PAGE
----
Newton is on the cusp of a paradigm change like no other the State of Iowa has seen. In the coming months, construction will begin on the motorsports complex that will create a bustling retail and tourism destination adjoining our recently renovated and expanded airport next to Interstate 80. This is not only a destination for Iowa but for the entire Midwest. Even the Iowa Legislature has shown strong support for this motorsports complex passing by an overwhelming margin a sales tax rebate bill that will benefit this project. The fruits of our labor will become apparent in the fall of 2006. This project will only add to our successful base of manufacturing, promotional product distribution, telecommunications and transportation.

In closing, my purpose is to focus not only the people of Newton but also those hearing about Newton for the first time on our future, not our past. As Newton moves forward into a new era, check back with us — we saved a place for you.

Charles Allen

Newton Mayor

Maytag reaches tentative pact on new contract at Herrin

June 10, 2005
Maytag reaches tentative pact on new contract at Herrin
Date June 10, 2005
Section(s) Local News


Maytag Corp. said today that it reached a tentative agreement on a four-year labor deal with the union representing workers at its Herrin, Ill., laundry plant.

The new contract is pending approval by members of the International Association of Machinists and Aerospace Workers, Local 554, which has scheduled a vote for Saturday. The existing contract is set to expire on Sunday.

The company recently agreed to be purchased by an investor group led by private equity firm Ripplewood Holdings LLC. Under the deal, which yet needs approval by shareholders, Ripplewood will acquire all outstanding shares of Maytag at $14 a share, or approximately $1.2 billion. In addition, the investor group, which also includes RHJ International, GS Capital Partners and the J. Rothchild Group, will assume approximately $975 million of Maytag debt making the deal worth approximately $2.1 billion.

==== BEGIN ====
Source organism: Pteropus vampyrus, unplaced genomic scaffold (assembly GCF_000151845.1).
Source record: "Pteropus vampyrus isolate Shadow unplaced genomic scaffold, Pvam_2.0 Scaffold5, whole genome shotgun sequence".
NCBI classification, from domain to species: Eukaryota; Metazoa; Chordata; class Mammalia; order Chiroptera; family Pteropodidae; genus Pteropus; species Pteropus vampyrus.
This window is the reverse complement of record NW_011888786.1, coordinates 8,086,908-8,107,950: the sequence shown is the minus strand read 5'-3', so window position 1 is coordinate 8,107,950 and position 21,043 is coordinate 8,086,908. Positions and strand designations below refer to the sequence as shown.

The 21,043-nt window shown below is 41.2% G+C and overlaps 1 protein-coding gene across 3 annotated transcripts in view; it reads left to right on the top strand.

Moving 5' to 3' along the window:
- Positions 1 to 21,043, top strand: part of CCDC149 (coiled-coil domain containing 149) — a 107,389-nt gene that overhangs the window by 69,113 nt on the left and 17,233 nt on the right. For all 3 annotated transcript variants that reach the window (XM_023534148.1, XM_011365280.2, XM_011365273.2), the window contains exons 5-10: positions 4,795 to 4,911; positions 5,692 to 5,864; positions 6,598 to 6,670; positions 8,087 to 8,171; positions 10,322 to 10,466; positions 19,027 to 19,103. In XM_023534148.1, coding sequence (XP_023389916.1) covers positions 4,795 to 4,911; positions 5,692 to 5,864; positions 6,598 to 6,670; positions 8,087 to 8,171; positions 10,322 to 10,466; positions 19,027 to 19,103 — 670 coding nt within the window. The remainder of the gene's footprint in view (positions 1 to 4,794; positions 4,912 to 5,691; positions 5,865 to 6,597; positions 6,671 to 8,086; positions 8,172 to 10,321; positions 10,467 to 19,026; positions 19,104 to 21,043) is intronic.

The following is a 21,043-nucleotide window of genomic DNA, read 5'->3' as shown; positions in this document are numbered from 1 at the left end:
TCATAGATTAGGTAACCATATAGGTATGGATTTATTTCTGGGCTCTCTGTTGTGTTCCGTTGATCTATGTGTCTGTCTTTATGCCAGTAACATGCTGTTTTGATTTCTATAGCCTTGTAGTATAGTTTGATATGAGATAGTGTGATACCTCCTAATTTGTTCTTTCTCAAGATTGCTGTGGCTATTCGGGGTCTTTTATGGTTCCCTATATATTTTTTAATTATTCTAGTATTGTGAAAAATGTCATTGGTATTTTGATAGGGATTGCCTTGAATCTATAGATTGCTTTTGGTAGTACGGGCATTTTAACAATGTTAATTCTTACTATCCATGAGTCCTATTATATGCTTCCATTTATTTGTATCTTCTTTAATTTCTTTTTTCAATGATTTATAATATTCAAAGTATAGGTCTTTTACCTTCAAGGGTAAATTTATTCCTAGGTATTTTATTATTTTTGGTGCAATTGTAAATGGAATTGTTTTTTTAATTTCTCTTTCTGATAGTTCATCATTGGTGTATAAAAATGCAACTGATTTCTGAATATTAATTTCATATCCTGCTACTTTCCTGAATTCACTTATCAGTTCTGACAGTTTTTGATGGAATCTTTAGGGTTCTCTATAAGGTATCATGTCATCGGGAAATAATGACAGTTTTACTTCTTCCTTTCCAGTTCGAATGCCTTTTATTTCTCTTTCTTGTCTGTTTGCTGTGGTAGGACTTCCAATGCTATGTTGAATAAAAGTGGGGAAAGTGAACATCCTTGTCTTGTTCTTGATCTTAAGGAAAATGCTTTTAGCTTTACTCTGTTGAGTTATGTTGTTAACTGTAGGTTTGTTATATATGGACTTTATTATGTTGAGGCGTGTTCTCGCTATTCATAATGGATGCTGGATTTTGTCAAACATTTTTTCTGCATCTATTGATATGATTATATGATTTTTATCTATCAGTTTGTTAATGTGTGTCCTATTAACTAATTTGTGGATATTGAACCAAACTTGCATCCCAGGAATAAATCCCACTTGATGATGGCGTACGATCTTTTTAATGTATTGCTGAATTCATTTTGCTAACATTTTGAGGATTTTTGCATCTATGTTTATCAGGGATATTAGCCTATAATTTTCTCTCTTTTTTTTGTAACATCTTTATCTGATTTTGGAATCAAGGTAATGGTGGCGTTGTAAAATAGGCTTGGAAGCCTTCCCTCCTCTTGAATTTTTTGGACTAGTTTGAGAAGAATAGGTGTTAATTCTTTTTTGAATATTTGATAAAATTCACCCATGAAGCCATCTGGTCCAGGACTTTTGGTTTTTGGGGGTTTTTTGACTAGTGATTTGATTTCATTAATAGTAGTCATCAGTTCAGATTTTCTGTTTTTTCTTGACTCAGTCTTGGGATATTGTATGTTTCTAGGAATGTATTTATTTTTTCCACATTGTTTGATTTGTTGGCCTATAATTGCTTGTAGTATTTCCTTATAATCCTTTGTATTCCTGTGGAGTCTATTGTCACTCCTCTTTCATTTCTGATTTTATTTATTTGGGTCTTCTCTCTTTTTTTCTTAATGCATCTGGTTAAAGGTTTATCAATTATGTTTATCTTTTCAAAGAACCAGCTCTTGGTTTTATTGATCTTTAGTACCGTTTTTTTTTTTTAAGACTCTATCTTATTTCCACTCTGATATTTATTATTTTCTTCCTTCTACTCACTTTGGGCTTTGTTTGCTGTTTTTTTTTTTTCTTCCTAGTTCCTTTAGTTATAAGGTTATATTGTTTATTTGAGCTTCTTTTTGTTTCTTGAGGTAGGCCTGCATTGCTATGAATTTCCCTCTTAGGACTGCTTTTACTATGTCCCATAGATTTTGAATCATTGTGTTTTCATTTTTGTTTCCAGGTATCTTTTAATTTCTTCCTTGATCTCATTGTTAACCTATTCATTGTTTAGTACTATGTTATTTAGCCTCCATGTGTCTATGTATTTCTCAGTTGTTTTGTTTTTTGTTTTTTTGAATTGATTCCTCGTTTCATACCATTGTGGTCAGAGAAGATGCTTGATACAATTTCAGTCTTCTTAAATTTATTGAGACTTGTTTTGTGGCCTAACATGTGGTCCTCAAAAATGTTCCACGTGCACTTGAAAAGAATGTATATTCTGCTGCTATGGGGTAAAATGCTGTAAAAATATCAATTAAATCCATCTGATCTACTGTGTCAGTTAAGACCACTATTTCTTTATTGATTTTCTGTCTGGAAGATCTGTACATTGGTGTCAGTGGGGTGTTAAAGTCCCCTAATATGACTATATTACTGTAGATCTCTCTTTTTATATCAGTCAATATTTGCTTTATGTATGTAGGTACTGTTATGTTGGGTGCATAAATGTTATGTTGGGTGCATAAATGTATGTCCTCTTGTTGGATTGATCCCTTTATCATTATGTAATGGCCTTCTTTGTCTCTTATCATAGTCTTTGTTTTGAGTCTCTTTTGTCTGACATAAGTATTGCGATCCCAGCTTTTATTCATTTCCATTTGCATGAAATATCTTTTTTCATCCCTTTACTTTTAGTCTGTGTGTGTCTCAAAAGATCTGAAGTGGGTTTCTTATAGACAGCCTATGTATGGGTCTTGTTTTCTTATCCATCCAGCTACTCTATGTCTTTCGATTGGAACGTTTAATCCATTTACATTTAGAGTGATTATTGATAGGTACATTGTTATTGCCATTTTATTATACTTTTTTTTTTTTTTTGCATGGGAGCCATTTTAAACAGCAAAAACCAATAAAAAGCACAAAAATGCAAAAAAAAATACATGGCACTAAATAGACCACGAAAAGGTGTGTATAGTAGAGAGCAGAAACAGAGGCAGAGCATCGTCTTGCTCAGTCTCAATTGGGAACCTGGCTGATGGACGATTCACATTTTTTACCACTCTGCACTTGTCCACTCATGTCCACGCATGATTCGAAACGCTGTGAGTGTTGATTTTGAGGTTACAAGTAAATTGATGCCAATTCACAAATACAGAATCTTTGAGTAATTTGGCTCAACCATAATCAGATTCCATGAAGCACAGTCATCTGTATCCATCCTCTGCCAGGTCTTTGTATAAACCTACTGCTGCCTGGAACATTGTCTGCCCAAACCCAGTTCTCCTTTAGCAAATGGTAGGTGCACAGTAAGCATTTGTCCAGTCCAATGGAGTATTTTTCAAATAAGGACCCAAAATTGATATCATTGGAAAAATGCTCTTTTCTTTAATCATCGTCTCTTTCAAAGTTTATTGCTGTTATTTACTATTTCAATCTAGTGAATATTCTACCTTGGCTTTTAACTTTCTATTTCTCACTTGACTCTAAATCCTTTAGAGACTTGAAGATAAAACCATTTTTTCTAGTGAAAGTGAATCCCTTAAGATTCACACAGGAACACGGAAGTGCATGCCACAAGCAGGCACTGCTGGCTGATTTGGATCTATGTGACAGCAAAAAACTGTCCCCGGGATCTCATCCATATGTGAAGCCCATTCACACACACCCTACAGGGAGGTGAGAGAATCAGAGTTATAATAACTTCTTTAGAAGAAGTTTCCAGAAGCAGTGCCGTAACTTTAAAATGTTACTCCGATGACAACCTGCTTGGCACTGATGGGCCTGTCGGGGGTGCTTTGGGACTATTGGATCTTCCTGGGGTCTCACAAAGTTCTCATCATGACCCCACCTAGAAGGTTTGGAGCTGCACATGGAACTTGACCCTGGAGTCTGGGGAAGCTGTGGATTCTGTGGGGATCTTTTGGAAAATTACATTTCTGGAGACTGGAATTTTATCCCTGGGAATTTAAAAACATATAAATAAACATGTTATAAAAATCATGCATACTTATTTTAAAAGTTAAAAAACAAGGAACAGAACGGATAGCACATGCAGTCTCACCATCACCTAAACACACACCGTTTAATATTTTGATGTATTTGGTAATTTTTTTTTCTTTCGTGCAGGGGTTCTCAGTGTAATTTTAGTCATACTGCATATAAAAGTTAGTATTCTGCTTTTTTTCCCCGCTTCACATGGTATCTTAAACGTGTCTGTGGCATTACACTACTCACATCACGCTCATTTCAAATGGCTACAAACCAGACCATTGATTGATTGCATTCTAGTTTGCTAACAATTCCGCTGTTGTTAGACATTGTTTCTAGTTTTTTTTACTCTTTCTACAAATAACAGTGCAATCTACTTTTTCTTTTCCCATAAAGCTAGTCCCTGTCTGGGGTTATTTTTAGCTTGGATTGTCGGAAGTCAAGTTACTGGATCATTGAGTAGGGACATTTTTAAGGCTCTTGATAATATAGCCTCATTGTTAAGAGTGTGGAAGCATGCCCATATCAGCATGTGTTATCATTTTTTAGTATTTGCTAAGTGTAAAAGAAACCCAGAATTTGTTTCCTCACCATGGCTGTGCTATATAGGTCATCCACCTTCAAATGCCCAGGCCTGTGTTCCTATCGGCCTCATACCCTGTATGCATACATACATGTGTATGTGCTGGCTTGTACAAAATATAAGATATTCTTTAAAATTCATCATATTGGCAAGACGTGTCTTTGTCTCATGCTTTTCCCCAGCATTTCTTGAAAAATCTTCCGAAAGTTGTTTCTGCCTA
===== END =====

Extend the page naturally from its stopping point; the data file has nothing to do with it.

The contract with the I.A.M., if ratified by the membership, could ensure Herrin’s future as the company’s dedicated facility for all vertical-axis washing machine production.

These latest contract talks come at a time when Maytag is struggling to improve its cost position. In April, the appliance maker reported plunging first-quarter profit and slashed its full-year forecast in half. The company said then that it will take “more aggressive steps” to restructure its manufacturing operations and cut costs, including potentially closing its Newton Maytag laundry plant and its North Canton, Ohio Hoover vacuum production facility.

Maytag shares, which have steadily declined from a 52-week high of $25.30 last year, were trading down 3 cents today at $14.56.

What will become of U.S. manufacturing?

June 10, 2005
Keeping in Touch: What will become of U.S. manufacturing?
Date June 10, 2005
Section(s) Columnists
By Dennis Black

Iowa Legislator

Readers should be very concerned about the problem our community, state and nation are facing. Within a month’s period of time we’ve learned of potential manufacturing transitions with ramifications that could affect generations.

We continually hear about “global economy.” I can relate to that, for in my numerous trips to Taiwan, mainland China and Korea, I’ve observed first-hand the areas where America competes very well with Pacific Rim economies. Yet in others, they can’t begin to compete with us and likewise, we can’t with them.

Southeast Asia has an insatiable appetite for Iowa’s agricultural products, i.e. corn, soybeans, pork and beef. Japan loves Iowa beef; Taiwan continues to purchase huge amounts of Iowa pork and soybeans; and, mainland China is just starting to consume Iowa’s bounty. We have the land, the technology and the work ethic of Iowa’s farmers to really be an integral part of feeding the world. Essentially, we’re doing that right now.

However, Iowa and America must be far more than agriculture. Not everyone can make their living on the farm. Besides, the profit-margin in food production is very slim, the result of a national cheap food-policy that is perpetuated by Congress’ action and inaction. A viable economy is a varied economy and both soft- and hard-good manufacturing are essential in the big picture.

We’ve been advised that “outsourcing” is necessary to compete in the global market. Sounds reasonable, until you realize there is no way America can, or America should, or America will compete in a global market where, in some “economies,” wages are our equivalent of 38 cents an hour and job security and health-care are non-existent.